Jerome Lawrence and Robert E Lee's 1955 Broadway play is based on the real-life 1925 Scopes 'Monkey' Trial in which John Scopes was prosecuted for violating a Tennessee state statute by teaching Charles Darwin's theory of evolution to his students.
The case attracted worldwide headlines and two famous lawyers to do battle - Clarence Darrow for the defence and William Jennings Bryan for the prosecution – who were fictionalised by the playwrights as Henry Drummond and Matthew Harrison Brady. In the 1960 film, the parts were played by Spencer Tracy and Fredric March. In Nunn’s production, they’re taken by Old Vic artistic director Kevin Spacey and David Troughton, respectively.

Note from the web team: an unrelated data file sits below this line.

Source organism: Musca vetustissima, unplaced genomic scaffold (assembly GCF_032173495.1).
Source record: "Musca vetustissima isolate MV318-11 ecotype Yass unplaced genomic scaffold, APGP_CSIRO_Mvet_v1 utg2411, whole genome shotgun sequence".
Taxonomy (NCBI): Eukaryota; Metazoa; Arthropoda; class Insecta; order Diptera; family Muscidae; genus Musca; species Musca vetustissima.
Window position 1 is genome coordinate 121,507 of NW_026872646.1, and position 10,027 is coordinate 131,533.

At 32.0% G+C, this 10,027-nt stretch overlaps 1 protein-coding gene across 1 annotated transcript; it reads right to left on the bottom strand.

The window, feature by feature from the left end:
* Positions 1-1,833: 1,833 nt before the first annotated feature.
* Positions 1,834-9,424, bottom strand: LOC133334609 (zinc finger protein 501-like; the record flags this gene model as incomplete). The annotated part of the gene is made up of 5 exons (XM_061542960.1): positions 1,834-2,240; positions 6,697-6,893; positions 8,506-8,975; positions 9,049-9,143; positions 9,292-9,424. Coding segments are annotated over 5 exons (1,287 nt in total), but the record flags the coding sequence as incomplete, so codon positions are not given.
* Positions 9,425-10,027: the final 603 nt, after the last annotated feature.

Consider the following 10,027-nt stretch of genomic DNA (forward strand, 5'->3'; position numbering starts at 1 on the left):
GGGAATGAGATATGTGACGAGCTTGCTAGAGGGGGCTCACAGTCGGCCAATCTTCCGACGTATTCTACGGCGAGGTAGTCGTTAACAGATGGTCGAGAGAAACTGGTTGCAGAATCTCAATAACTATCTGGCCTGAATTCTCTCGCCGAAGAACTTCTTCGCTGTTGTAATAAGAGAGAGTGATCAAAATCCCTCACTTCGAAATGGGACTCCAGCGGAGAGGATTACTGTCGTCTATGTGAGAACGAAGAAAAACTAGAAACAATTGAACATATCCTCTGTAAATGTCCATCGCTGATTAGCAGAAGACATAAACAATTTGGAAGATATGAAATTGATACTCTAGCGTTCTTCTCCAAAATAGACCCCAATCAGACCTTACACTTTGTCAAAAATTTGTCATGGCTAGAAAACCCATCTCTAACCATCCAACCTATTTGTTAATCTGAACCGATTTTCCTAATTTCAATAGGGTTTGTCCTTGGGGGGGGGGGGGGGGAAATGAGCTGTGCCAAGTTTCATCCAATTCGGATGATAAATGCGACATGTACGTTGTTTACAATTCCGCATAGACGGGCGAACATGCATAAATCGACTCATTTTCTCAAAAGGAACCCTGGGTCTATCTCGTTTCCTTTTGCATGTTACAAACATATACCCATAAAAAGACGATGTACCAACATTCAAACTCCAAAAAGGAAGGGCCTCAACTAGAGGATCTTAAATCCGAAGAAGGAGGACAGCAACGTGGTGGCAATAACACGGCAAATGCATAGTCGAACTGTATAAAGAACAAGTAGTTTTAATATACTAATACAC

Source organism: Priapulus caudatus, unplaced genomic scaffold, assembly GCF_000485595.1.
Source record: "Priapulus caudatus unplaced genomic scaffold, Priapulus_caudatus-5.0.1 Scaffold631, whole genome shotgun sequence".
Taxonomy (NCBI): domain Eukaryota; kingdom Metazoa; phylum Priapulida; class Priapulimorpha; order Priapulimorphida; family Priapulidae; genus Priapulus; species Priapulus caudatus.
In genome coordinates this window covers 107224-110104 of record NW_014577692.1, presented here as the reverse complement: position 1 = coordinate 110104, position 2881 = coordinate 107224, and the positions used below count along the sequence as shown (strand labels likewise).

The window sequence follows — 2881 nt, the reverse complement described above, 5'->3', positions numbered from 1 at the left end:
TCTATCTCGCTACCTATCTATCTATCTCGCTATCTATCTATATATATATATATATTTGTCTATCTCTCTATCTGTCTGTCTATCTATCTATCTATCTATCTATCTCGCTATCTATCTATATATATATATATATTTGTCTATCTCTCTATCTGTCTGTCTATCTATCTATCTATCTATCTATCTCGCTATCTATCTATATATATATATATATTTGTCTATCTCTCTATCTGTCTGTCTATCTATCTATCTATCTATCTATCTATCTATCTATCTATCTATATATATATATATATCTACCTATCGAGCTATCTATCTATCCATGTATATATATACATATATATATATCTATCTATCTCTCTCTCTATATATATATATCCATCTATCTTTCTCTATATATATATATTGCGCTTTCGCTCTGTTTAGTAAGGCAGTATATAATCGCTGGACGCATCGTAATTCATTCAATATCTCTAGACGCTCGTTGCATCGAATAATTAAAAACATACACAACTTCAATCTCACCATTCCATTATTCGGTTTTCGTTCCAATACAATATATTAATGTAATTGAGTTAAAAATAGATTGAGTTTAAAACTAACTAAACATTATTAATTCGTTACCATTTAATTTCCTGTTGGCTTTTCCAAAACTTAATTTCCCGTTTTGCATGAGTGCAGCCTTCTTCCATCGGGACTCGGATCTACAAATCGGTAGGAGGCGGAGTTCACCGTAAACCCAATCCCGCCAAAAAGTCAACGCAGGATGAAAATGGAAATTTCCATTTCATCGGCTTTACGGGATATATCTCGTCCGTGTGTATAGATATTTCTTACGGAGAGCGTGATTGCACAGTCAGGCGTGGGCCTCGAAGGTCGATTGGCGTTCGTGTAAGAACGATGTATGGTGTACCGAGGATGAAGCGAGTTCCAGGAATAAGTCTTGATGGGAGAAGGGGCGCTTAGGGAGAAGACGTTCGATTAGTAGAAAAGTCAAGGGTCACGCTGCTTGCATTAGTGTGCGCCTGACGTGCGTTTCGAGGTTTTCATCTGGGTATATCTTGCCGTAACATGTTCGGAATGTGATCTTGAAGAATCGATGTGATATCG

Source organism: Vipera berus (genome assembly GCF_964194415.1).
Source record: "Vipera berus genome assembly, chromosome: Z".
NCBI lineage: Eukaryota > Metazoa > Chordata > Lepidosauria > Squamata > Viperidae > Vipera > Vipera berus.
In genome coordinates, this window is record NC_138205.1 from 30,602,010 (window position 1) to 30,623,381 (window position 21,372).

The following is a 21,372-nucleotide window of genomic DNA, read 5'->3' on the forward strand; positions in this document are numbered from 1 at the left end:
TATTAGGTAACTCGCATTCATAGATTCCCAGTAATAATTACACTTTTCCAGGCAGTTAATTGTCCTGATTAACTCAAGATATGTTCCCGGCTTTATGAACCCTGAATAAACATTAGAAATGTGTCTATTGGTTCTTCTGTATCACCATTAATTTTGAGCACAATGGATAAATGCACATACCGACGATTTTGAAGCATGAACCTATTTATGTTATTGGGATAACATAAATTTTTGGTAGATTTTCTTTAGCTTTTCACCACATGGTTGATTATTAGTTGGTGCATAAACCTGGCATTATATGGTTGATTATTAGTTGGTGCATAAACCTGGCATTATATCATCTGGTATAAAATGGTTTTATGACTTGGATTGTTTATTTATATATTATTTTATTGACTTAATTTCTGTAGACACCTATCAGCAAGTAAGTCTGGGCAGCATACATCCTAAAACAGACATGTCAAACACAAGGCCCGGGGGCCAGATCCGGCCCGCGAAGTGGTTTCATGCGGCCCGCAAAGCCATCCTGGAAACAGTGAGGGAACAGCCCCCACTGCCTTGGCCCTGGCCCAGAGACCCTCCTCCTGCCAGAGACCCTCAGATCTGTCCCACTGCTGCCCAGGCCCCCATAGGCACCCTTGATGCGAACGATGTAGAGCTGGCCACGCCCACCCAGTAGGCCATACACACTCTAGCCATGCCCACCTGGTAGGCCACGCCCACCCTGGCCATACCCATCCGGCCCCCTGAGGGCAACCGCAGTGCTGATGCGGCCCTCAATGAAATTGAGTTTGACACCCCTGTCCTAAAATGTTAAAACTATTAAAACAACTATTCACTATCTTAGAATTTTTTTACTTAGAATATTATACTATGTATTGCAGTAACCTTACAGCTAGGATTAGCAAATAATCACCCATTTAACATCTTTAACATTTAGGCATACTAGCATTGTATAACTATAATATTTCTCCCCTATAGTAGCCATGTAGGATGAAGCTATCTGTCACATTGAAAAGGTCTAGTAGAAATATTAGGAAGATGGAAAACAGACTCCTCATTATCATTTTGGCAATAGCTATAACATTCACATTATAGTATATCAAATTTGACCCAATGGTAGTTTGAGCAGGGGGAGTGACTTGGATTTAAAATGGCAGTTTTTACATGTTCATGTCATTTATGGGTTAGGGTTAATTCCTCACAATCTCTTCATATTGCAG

The 40-strong cast also features Sam Phillips as Bertram Cates (the Scopes character), Mark Dexter as journalist EK Hornbeck (based on the real-life HL Mencken), Sonya Cassidy and Ken Bones. The production is designed by Rob Howell, with costumes by Howell and Irene Bohan, lighting by Howard Harrison, sound by Fergus O’Hare and music supervision by Steven Edis.
While all of the overnight critics noted the timeliness of the production, there was disagreement as to whether this alone warranted dusting off what many perceived to be a “clunky, old play”. For most, the “strong” and “marvellous” central performances from Spacey and Troughton, and in particular their “blistering” courtroom head-to-head, was more than enough to compensate for any script weaknesses. Mark Dexter and Ken Bones also won plaudits in supporting roles. And director Trevor Nunn managed to erase bad critical memories of another piece featuring “wind” in the title and set in the American South with an “epic” and “spirited” production that marshals a “vast cast” to create a real sense of community.